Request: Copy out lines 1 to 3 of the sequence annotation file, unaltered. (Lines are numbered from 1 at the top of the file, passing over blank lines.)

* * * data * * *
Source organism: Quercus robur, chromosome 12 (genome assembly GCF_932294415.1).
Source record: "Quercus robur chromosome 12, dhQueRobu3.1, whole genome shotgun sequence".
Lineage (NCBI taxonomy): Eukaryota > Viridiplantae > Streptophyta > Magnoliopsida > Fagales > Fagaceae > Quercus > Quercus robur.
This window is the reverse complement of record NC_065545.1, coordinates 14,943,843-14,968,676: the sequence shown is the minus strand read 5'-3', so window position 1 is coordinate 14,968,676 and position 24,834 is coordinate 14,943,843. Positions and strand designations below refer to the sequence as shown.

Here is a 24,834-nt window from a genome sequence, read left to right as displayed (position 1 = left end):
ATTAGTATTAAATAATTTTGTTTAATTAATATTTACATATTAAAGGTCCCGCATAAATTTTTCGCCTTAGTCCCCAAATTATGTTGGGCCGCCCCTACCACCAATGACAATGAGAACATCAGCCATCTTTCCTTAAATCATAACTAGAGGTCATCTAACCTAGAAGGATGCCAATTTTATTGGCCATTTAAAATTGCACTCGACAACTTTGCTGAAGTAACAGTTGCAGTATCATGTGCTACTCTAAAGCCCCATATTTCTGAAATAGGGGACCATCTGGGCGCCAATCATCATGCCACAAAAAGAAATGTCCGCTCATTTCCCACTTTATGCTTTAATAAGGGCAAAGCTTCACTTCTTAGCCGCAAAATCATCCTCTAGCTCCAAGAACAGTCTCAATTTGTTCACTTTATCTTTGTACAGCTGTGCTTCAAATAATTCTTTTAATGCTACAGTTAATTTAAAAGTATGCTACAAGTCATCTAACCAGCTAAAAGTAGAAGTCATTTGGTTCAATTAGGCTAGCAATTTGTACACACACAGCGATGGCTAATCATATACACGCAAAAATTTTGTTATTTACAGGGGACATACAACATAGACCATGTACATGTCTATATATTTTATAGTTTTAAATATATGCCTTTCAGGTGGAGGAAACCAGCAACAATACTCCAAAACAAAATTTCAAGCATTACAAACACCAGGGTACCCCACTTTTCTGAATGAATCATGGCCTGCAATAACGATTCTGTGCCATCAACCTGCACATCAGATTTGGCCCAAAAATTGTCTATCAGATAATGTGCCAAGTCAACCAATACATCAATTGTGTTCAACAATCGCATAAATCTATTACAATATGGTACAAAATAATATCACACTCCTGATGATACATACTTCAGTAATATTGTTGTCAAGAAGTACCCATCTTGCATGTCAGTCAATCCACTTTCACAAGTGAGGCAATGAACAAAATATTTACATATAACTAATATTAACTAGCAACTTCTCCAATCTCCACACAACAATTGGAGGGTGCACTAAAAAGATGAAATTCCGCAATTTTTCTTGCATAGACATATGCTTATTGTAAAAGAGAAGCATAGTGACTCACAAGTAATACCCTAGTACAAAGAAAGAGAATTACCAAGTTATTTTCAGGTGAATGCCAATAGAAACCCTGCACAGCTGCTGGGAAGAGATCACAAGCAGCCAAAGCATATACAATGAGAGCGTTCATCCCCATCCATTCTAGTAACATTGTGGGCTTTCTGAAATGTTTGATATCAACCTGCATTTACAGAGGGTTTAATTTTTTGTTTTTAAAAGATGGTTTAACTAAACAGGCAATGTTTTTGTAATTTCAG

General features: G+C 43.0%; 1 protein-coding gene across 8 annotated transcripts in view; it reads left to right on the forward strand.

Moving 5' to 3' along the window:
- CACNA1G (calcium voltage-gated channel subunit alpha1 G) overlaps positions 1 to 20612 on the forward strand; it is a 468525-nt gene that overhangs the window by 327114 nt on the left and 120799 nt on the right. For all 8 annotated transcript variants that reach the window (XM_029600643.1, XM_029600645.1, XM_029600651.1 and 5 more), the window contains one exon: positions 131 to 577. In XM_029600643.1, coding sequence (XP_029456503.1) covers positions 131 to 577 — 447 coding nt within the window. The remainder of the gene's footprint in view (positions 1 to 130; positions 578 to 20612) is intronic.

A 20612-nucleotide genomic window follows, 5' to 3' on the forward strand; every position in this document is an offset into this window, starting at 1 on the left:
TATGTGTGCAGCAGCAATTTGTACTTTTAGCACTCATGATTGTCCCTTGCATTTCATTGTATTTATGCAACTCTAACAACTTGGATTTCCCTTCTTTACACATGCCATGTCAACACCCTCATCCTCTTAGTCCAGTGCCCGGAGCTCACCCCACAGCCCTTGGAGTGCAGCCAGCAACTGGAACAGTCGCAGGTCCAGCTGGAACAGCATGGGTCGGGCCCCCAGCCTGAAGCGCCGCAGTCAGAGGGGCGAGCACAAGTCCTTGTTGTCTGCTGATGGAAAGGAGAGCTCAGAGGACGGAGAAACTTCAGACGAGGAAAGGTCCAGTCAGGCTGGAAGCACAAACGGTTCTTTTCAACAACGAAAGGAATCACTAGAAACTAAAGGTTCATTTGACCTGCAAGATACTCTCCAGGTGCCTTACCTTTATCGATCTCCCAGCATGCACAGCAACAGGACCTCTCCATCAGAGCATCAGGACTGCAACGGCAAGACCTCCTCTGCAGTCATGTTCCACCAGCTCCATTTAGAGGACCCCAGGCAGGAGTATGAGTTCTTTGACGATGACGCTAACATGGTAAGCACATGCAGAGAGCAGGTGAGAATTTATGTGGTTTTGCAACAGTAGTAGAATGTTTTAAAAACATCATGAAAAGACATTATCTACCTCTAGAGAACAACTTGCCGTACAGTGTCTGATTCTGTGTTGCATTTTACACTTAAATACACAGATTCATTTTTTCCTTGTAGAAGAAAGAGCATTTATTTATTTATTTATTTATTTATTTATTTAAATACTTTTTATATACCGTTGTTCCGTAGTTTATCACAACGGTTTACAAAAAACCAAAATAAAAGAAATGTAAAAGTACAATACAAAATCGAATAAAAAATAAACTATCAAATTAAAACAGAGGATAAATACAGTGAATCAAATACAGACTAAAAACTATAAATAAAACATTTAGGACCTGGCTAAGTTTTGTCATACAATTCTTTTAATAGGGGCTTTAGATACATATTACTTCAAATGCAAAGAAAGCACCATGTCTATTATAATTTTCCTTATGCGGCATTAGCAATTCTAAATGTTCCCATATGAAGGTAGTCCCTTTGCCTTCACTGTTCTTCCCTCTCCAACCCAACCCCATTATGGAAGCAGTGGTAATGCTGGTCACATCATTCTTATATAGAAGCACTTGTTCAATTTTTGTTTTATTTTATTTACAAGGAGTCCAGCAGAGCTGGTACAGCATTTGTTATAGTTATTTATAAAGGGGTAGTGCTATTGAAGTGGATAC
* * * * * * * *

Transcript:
Source organism: Quercus robur, chromosome 12 (genome assembly GCF_932294415.1).
Source record: "Quercus robur chromosome 12, dhQueRobu3.1, whole genome shotgun sequence".
Lineage (NCBI taxonomy): Eukaryota > Viridiplantae > Streptophyta > Magnoliopsida > Fagales > Fagaceae > Quercus > Quercus robur.